UNSW Research Safety
Research Safety is the responsibility of UNSW’s Occupational Health and Safety Department. The main focus with regards to research centres around Gene Technology, Radiation Safety and Bio-safety.
The University of New South Wales as a major research and teaching establishment in Australia uses a range of ionising and non ionising radiation in Schools throughout its campuses. The University is committed to operating radiation programs in a manner that will continuously improve the ability of researchers and students to advance the knowledge of Science using radiation in a safe and commercially effective manner for the benefit of society and to conform with legislation. We endeavour to minimise any health and safety effects on people by radiation emitting systems at the University.
- Unsealed sources
- Sealed sources
- Sealed source devices
- Irradiating apparatus
- Magnetic resonance equipment
- Radiation emitting systems
- Radioactive waste
- UV emissions
The radiation management system covers all activities, staff, students, visitors and contractors within the University of New South Wales campuses and premises and affiliated organisations designated to be the responsibility of the University of New South Wales.
Radiation Safety Committee
Roles and responsibilities
The role of the University's Radiation Safety Committee (UNSW RSC) is to:
- Assess and monitor the environmental and safety risk management aspects of University activities that involve ionising and non-ionising radiation
- Advise senior management on identified radiation hazards and proposed risk control measures.
Matters that Require UNSW RSC Approval or Notification
- Projects (research and teaching) that involve radioactive isotopes, irradating apparatus or work with class 3 or 4 lasers
- Applications for registration of radiation premises
- Proposed variation of a current project or facility registration
- Incident reports relating to actual or potential risk to people or the environment from radiation, such as unintentional exposure toradiation.>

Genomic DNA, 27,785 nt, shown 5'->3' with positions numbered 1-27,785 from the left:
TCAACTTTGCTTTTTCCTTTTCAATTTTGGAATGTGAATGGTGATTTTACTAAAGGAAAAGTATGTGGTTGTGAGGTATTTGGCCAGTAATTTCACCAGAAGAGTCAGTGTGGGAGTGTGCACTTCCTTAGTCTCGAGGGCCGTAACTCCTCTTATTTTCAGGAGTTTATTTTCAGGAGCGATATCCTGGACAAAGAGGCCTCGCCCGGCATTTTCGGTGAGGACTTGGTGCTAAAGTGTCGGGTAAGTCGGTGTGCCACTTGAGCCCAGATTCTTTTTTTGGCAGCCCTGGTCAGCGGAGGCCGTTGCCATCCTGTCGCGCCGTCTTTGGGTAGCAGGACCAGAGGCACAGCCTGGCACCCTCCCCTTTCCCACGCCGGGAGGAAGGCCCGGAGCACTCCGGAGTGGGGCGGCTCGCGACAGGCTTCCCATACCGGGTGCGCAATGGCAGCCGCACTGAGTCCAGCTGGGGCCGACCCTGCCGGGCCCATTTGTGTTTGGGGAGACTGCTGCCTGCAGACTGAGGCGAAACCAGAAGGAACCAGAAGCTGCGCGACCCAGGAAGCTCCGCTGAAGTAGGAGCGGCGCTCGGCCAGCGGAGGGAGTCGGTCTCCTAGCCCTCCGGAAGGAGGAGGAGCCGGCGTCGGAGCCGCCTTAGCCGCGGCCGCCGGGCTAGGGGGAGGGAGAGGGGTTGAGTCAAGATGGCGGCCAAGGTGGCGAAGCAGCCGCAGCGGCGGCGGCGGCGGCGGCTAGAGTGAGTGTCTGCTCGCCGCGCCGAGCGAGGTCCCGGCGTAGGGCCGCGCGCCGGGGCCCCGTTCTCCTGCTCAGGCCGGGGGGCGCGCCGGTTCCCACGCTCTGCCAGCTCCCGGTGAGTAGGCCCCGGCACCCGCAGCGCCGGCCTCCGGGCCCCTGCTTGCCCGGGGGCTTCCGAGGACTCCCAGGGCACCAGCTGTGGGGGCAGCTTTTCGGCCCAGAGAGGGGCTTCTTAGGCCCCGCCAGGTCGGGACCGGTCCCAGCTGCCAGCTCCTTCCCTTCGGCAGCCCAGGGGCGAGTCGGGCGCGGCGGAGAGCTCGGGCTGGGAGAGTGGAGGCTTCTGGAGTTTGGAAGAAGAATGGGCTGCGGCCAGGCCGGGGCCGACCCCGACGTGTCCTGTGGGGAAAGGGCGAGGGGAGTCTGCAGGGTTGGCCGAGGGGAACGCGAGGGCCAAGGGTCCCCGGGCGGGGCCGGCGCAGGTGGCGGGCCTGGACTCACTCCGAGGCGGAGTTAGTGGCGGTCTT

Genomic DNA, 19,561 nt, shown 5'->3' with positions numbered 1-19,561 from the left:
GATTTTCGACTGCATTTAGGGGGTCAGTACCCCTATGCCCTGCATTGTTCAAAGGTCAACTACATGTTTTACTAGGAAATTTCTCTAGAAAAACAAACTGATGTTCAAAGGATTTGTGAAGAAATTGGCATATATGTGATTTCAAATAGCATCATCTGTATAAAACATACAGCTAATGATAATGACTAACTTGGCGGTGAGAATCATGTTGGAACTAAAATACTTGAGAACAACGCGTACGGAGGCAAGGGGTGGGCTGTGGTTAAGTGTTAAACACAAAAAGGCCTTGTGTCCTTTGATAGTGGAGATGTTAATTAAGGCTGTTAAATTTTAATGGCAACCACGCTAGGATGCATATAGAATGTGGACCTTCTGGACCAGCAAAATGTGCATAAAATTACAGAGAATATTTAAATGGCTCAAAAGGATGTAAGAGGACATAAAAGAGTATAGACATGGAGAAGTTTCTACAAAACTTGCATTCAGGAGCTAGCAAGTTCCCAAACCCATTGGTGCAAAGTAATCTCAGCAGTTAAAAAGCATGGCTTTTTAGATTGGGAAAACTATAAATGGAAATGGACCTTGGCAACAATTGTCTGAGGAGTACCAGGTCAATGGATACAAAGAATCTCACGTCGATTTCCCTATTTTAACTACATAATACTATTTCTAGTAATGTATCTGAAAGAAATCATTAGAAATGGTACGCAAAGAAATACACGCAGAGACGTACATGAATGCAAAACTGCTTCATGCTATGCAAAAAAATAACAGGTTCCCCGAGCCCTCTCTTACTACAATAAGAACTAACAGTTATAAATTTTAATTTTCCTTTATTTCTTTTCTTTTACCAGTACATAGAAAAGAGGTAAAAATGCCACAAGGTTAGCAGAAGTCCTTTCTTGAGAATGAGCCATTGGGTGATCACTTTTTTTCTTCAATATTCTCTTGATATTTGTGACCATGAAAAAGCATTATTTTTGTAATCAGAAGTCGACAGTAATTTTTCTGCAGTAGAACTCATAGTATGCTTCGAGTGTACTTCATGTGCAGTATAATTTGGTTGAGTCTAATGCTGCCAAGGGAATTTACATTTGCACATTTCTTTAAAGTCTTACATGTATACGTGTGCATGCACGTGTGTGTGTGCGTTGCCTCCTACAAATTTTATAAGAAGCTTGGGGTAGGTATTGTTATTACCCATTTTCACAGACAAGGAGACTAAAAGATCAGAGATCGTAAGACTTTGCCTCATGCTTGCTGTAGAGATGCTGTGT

All correspondence must be directed to the Secretary of UNSW Radiation Safety Committee, Occupational Health and Safety Unit, Human Resources, UNSW.
|Name||Position||Phone / Email|
||Radiation Health & Safety Coordinator
||T: +61 2 938 52912
F: + 61 2 9385 2365
Many of the research programs at UNSW use various biological organisms (human, animal, plants, insects, and micro-organisms, whole or part). All work with biological organisms, and their by-products, has specific safety and containment requirements for the management of associated hazards.The UNSW Biological Safety Procedure is used to help ensure a structured system for protecting the health and safety of people, and for protecting the environment from risks posed by biological hazards. It includes the practical requirements for working safely in Physical Containment (PC) facilities, specifically, PC2 Facilities. See Table 1 for the relationship between biological hazard, approval and containment requirements.
All UNSW research and teaching that involve biological hazards must comply with specific requirements in the Biological Safety Procedure. Staff and students must consult the procedure for additional information
Specific topic areas
- Gene technologyFor research and/or teaching involving dealings with genetically modified organisms (GMOs),
- Security Sensitive Biological Agents (SSBAs)
- Australian Quarantine. (AQIS) For the importation and use of biological organisms
Gene technology Regulations
UNSW has developed the Gene Technology Procedure to ensure a structured system for protecting the health and safety of people and protecting the environment from risks posed by gene technology and dealings with genetically modified organisms.
All UNSW research and teaching that involve dealings with genetically modified organisms (GMOs) must comply with specific requirements in the UNSW Gene Technology Procedure and Staff and students must consult this procedure for additional information. Any personnel working in a certified PC2 facility must receive training in the relevant behavioural requirements.
Laboratories must be certified by the Office of the Gene Technology Regulator (OGTR). Please contact the OHS Coordinator (Biosafety) to begin this process.
Institutional Biosafety Committee (IBC)
Role of IBC
Assess and monitor dealings with genetically modified organisms (GMOs) and the containment facilities in which they are conducted; and Provide oversight for biosafety matters at UNSW.
Matters that Require UNSW IBC Approval or Notification:
- Projects (research and teaching) that involve dealing with genetically modified organisms (GMOs)
- Applications for certification of physical containment facilities in which GMO dealings will be conducted;
- Proposed variation of a current project or facility certification;
- Incident reports relating to actual or potential risk to people or the environment from GMOs, such as loss/spill during transport.
All correspondence must be directed to the Secretary of UNSW IBC, Occupational Health and Safety Unit, Human Resources, UNSW.
|Name||Position||Phone / Email|
|Kate Noble||OHS Coordinator - Biosafety & Gene Technology||T: +61 2 938 52911
F: + 61 2 9385 2365